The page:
As demonstrated on this slide, the healthy lung environment (left side) has plenty of oxygen (O2) and normal food (GLc/glucose).  But when there's a viral infection (such as an infection in the sinuses, also called "rhinosinusitis"), oxygen levels (O2) fall and nitric oxide levels (NO) rise and lactate replaces glucose (GLc).  It is here, in this new environment that bacteria that was harmless suddenly becomes disease-causing.

This session also discussed how chronic rhinosinusitis (an infection in the sinuses) can help promote Staph A. infections (see above).  For this reason and the reason written above, it's becoming more clear that it's not enough to avoid active Staph A. contamination.  We should also be avoiding any respiratory infection at all, even seemingly harmless ones, since chronic diseases are the result of complex microbial interactions.  As Brian explained to me: it takes a village to get a chronic disease, so it's best to avoid the entire village if one can. (Credit: Sarah Lucas, PHD Candidate, University of Minnesota, "Mucin as a Nutrient Source for Staphylococcus Aureus Invitro & In CF Associated Chronic Rhinosinusitis")

14.) Nutrition options in the CF world continues to expand.  
A few years ago, I learned about Kate Farms at NACFC.  We love Kate Farms feeding tube formula at my house and use it nearly every day.  Now, there is another company on the market called "Functional Formularies" which offers organic, whole-food feeding tube formulas and whole meal replacements.

15.)  Physical therapists are being added to many CF teams and they are doing great things with PT.

Bennett has started benefiting from physical therapy.  So, I was very interested to attend this session on physical therapy to learn more about the benefits of physical therapy.  What was funny was when I arrived for the session, I learned it was Bennett's CF physical therapist giving the presentation.  I guess that's when you know you're at the right place when you want to better understand your clinician's advice and find out that it's your clinician who is teaching others - ha! (Credit: Renalli Arcinas, D.P.T., Children's Medical Center Dallas"Putting the Pieces Together: Comprehensive Application of PT Interventions in CF".)
16. There's a new a college scholarship opportunity for siblings of people with CF through Vertex.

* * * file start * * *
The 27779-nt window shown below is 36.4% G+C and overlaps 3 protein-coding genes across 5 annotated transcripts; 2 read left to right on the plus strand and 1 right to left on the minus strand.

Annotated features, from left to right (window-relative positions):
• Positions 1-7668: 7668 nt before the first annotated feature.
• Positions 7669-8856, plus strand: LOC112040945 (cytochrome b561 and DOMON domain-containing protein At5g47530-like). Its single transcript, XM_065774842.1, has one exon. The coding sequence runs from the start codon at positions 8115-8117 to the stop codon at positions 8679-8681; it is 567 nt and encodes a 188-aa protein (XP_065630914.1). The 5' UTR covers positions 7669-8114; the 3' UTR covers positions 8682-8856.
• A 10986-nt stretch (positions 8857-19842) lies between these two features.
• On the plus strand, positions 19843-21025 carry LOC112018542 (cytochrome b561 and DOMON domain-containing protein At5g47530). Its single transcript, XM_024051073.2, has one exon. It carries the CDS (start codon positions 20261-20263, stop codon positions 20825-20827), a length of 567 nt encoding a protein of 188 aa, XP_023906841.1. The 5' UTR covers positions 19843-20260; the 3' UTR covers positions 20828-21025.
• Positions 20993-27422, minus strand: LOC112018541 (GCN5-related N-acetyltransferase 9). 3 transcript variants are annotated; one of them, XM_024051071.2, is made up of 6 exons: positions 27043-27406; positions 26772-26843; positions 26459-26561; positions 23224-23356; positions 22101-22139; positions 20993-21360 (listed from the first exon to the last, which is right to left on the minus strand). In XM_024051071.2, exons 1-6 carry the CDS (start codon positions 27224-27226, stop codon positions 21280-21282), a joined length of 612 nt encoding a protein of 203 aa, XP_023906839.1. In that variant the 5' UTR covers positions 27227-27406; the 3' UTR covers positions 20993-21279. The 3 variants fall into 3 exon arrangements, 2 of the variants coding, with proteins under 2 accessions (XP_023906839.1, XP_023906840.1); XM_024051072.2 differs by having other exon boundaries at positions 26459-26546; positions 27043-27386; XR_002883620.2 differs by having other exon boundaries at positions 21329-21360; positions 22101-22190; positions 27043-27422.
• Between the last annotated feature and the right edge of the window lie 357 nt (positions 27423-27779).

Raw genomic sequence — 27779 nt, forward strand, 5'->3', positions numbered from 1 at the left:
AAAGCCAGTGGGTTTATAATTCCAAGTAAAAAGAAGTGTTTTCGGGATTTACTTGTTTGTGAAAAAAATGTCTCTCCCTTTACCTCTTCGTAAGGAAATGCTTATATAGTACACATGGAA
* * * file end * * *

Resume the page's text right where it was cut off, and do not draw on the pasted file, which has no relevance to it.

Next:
This may not be new news but this was the first time for me to hear that Vertex has a $5,000 scholarship program which includes siblings of people with cystic fibrosis as well as caregivers (yay for Vertex for recognizing CF affects the entire family!).  To apply, click here:

Speaking of Vertex, Brian and had an opportunity to meet Paul Negulescu from Vertex at NACFC.  I asked Paul if he would take a picture with Brian and me as we wanted to show the picture to Bennett when we returned home.  I always tell Bennett when I go to NACFC that "I am going to meet with the doctors and scientists trying to find a cure for CF."  Now that a med that may actually benefit Bennett is likely to be out in the next year or so, I decided to show Bennett the picture of the person who helped create it.  We don't know what the future will hold for Bennett but it feels really great to know there are a lot of people like Paul out there trying to find a cure for cystic fibrosis.

In conclusion, I wanted to provide free online resources for anyone who is interested in reading more about the research provided at the 2018 NACFC.  Click here to learn more:
Plenary 1:
Plenary 2:
Plenary 3:
The list of NACFC 2018 sessions:
The list of NACFC 2018 posters: (see what research is happening in the CF community)
Poster Session Abstracts: (read these!  They are interesting!)
Symposium Summaries:
Author Index: (find out what research your clinician might be involved in these days)
Facebook NACFC QA Sessions: